Id. at 362, 96 S.Ct. at 2685.   Thus, patronage dismissals were not the least restrictive means of achieving this end because public employees could be discharged for insubordination or poor job performance when those bases in fact exist.  Id. at 364-67, 96 S.Ct. at 2685-86.   Likewise, the interest of preserving the democratic process and partisan politics does not warrant such dismissals because “patronage [also] is an effective impediment to associational and speech freedoms ․ the gain to representative government provided by the practice of patronage, if any, would be insufficient to justify its sacrifice of First Amendment rights.”  Id. at 369-70, 96 S.Ct. at 2688 (emphasis added).

Also incapable of fully supporting patronage dismissals is the notion that new administrations in a representative government need the political loyalty of employees in order to avoid potentially obstructionist tactics.   “The justification is not without force, but is nevertheless inadequate to validate patronage wholesale ․ Limiting patronage dismissals to policymaking positions is sufficient to achieve this governmental end.”  Id. at 367, 96 S.Ct. at 2687.   In delineating the exception, it was recognized that:

No clear line can be drawn between policymaking and nonpolicymaking positions.   While nonpolicymaking individuals usually have limited responsibility, that is not to say that one with a number of responsibilities is necessarily in a policymaking position.   The nature of the responsibilities is critical.   Employee supervisors, for example, may have many responsibilities, but those responsibilities may have only limited and well-defined objectives.   An employee with responsibilities that are not well defined or are of broad scope more likely functions in a policymaking position.   In determining whether an employee occupies a policymaking position, consideration should also be given to whether the employee acts as an adviser or formulates plans for the implementation of broad goals.

Id. at 367-68, 96 S.Ct. at 2687.   Finally, the plurality in Elrod held that the government had not met its burden in demonstrating an interest sufficient to override an encroachment on the First Amendment rights of a public employee, and that close cases should be resolved in favor of the employee.  Id. at 368, 96 S.Ct. at 2687.

In Branti v. Finkel, 445 U.S. 507, 100 S.Ct. 1287, 63 L.Ed.2d 574 (1980), the majority of the Court held that the dismissal of two assistant public defenders, who were among six threatened with dismissal from a staff of nine because they were Republicans, violated the First Amendment.   In its holding, the Court refined the applicability of the First Amendment to policymaking positions:

[t]he ultimate inquiry is not whether the label ‘policymaker’ or ‘confidential’ fits a particular position;  rather the question is whether the hiring authority can demonstrate that party affiliation is an appropriate requirement for the effective performance of the public office involved.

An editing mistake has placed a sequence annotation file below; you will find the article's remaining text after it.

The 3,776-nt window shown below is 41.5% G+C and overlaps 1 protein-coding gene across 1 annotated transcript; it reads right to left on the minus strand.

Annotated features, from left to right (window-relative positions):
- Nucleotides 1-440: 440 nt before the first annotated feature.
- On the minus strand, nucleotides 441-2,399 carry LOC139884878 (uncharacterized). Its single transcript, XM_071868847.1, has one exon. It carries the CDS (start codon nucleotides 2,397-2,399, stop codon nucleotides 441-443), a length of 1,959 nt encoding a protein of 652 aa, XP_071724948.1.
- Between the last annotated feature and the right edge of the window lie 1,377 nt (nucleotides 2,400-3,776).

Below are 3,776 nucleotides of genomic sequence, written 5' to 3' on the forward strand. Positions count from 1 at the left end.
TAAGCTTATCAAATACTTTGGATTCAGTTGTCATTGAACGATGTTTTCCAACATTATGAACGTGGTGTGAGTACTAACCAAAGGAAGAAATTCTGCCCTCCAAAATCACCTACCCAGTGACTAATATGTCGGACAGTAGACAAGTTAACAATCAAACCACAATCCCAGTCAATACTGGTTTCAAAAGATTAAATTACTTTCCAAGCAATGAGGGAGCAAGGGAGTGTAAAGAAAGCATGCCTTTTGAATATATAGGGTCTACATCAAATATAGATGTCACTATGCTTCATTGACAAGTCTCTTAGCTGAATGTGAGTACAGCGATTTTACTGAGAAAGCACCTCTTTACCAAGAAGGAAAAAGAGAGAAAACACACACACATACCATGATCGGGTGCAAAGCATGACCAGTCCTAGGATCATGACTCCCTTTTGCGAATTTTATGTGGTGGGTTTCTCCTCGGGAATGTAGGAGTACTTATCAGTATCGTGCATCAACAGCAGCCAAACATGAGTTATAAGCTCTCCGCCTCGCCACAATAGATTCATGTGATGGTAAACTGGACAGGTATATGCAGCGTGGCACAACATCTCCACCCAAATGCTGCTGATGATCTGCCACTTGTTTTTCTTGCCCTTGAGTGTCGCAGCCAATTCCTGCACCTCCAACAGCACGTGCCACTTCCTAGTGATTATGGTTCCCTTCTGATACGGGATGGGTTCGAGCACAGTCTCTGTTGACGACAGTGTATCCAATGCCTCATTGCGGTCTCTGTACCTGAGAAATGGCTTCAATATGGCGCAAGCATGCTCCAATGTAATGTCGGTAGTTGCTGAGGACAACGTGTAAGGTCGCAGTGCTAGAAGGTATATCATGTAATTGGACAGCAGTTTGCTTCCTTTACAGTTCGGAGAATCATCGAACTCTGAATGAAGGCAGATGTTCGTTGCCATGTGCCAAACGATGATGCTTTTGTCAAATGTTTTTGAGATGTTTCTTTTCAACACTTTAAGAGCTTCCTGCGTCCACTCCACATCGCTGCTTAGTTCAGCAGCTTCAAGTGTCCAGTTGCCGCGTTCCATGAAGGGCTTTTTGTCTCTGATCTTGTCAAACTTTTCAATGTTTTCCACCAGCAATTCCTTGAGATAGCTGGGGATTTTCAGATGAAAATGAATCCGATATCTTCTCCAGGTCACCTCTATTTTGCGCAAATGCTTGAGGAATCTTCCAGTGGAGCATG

Id. at 518, 100 S.Ct. at 1295.

Branti recognized that circumstances may exist in which “a position may be appropriately considered political even though it is neither confidential nor policymaking in character” but that “party affiliation is not necessarily relevant to every policymaking or confidential position.”  Id. at 518, 100 S.Ct. at 1294.

Shortly after Branti was decided, this court decided Terry v. Cook. In Terry, a newly elected sheriff refused to reappoint any of the deputy sheriffs, clerks, jailers or process servers who served under his predecessor.   The court held that “loyalty to the individual sheriff and the goals and policies he seeks to implement ․ is an appropriate requirement for the effective performance of a deputy sheriff.”  Id. at 377.   The court described deputy sheriffs as the “alter ego” of the sheriff and reasoned that the “closeness and cooperation required between sheriffs and their deputies necessitates the sheriff's absolute authority over their appointment and/or retention.”  Id. at 377.   The court concluded that deputy sheriffs were susceptible to patronage dismissals.

 In this case, although plaintiffs allege that their dismissals were motivated by political association (among other factors), they argue that Terry is not controlling because Cochran has engaged in selective dismissals, and not the “wholesale” or “en masse” dismissals conducted in Terry.   We are not persuaded by this distinction.   While Terry did involve the dismissal of the entire deputy sheriff force, that factor is not essential to its broad holding that sheriffs have the authority to fire their deputies for political affiliation reasons.   Accordingly, we find Terry controlling, although we also believe that Terry should be revisited en banc because it may be viewed as inconsistent with Branti.

Branti flatly rejects the notion that policy makers qua policy makers should be subject to a political affiliation requirement;  rather, it demands a showing that the position, policymaking or otherwise, implicates partisan political concerns in its effective functioning.   Under Branti, political fealty could be required of deputy sheriffs whose job duties involved handling information of a partisan political nature.   But other deputy sheriffs, involved in investigating crimes, patrolling roads, or transporting prisoners, may never deal with such sensitive information or confidences.  Terry could be viewed as ignoring this distinction, and offering no explanation for how the duties of individual deputy sheriffs relates to party affiliation.2